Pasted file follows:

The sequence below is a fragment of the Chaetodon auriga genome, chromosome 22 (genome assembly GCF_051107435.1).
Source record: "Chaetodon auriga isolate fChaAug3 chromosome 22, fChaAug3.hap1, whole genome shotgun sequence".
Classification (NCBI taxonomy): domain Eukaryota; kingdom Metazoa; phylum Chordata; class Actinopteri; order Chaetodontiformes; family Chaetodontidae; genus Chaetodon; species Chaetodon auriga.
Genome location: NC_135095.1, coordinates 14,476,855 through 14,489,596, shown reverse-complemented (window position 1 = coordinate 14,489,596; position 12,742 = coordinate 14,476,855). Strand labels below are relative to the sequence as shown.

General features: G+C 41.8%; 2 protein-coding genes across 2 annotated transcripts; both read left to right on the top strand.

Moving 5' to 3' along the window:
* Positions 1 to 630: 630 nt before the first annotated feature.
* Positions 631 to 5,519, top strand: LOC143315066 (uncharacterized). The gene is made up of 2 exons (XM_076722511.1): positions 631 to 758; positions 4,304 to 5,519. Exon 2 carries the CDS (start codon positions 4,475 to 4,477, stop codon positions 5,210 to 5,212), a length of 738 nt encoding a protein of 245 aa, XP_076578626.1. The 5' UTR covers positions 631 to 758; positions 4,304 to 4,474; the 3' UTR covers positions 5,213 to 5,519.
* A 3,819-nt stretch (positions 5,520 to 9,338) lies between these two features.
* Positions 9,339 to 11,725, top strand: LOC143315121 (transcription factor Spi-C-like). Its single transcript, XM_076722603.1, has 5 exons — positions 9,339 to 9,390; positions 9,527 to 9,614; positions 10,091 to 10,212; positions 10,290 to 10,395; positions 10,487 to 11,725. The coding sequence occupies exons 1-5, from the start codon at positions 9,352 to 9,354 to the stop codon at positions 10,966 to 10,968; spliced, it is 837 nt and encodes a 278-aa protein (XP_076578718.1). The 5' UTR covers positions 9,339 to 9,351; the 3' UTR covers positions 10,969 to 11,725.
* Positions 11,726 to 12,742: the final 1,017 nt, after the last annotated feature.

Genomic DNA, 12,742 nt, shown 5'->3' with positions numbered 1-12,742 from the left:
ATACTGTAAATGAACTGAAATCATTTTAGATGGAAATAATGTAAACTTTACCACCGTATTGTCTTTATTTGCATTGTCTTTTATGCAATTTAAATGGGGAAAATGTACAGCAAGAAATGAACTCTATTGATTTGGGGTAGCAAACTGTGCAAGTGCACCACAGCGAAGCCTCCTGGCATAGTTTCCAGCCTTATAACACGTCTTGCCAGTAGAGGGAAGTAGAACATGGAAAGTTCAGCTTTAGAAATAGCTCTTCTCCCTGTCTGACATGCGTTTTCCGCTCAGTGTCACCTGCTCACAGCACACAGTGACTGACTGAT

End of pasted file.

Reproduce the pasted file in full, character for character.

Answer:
The sequence below is a fragment of the Chaetodon auriga genome, chromosome 22 (genome assembly GCF_051107435.1).
Source record: "Chaetodon auriga isolate fChaAug3 chromosome 22, fChaAug3.hap1, whole genome shotgun sequence".
Classification (NCBI taxonomy): domain Eukaryota; kingdom Metazoa; phylum Chordata; class Actinopteri; order Chaetodontiformes; family Chaetodontidae; genus Chaetodon; species Chaetodon auriga.
Genome location: NC_135095.1, coordinates 14,476,855 through 14,489,596, shown reverse-complemented (window position 1 = coordinate 14,489,596; position 12,742 = coordinate 14,476,855). Strand labels below are relative to the sequence as shown.

General features: G+C 41.8%; 2 protein-coding genes across 2 annotated transcripts; both read left to right on the top strand.

Moving 5' to 3' along the window:
* Positions 1 to 630: 630 nt before the first annotated feature.
* Positions 631 to 5,519, top strand: LOC143315066 (uncharacterized). The gene is made up of 2 exons (XM_076722511.1): positions 631 to 758; positions 4,304 to 5,519. Exon 2 carries the CDS (start codon positions 4,475 to 4,477, stop codon positions 5,210 to 5,212), a length of 738 nt encoding a protein of 245 aa, XP_076578626.1. The 5' UTR covers positions 631 to 758; positions 4,304 to 4,474; the 3' UTR covers positions 5,213 to 5,519.
* A 3,819-nt stretch (positions 5,520 to 9,338) lies between these two features.
* Positions 9,339 to 11,725, top strand: LOC143315121 (transcription factor Spi-C-like). Its single transcript, XM_076722603.1, has 5 exons — positions 9,339 to 9,390; positions 9,527 to 9,614; positions 10,091 to 10,212; positions 10,290 to 10,395; positions 10,487 to 11,725. The coding sequence occupies exons 1-5, from the start codon at positions 9,352 to 9,354 to the stop codon at positions 10,966 to 10,968; spliced, it is 837 nt and encodes a 278-aa protein (XP_076578718.1). The 5' UTR covers positions 9,339 to 9,351; the 3' UTR covers positions 10,969 to 11,725.
* Positions 11,726 to 12,742: the final 1,017 nt, after the last annotated feature.

Genomic DNA, 12,742 nt, shown 5'->3' with positions numbered 1-12,742 from the left:
ATACTGTAAATGAACTGAAATCATTTTAGATGGAAATAATGTAAACTTTACCACCGTATTGTCTTTATTTGCATTGTCTTTTATGCAATTTAAATGGGGAAAATGTACAGCAAGAAATGAACTCTATTGATTTGGGGTAGCAAACTGTGCAAGTGCACCACAGCGAAGCCTCCTGGCATAGTTTCCAGCCTTATAACACGTCTTGCCAGTAGAGGGAAGTAGAACATGGAAAGTTCAGCTTTAGAAATAGCTCTTCTCCCTGTCTGACATGCGTTTTCCGCTCAGTGTCACCTGCTCACAGCACACAGTGACTGACTGAT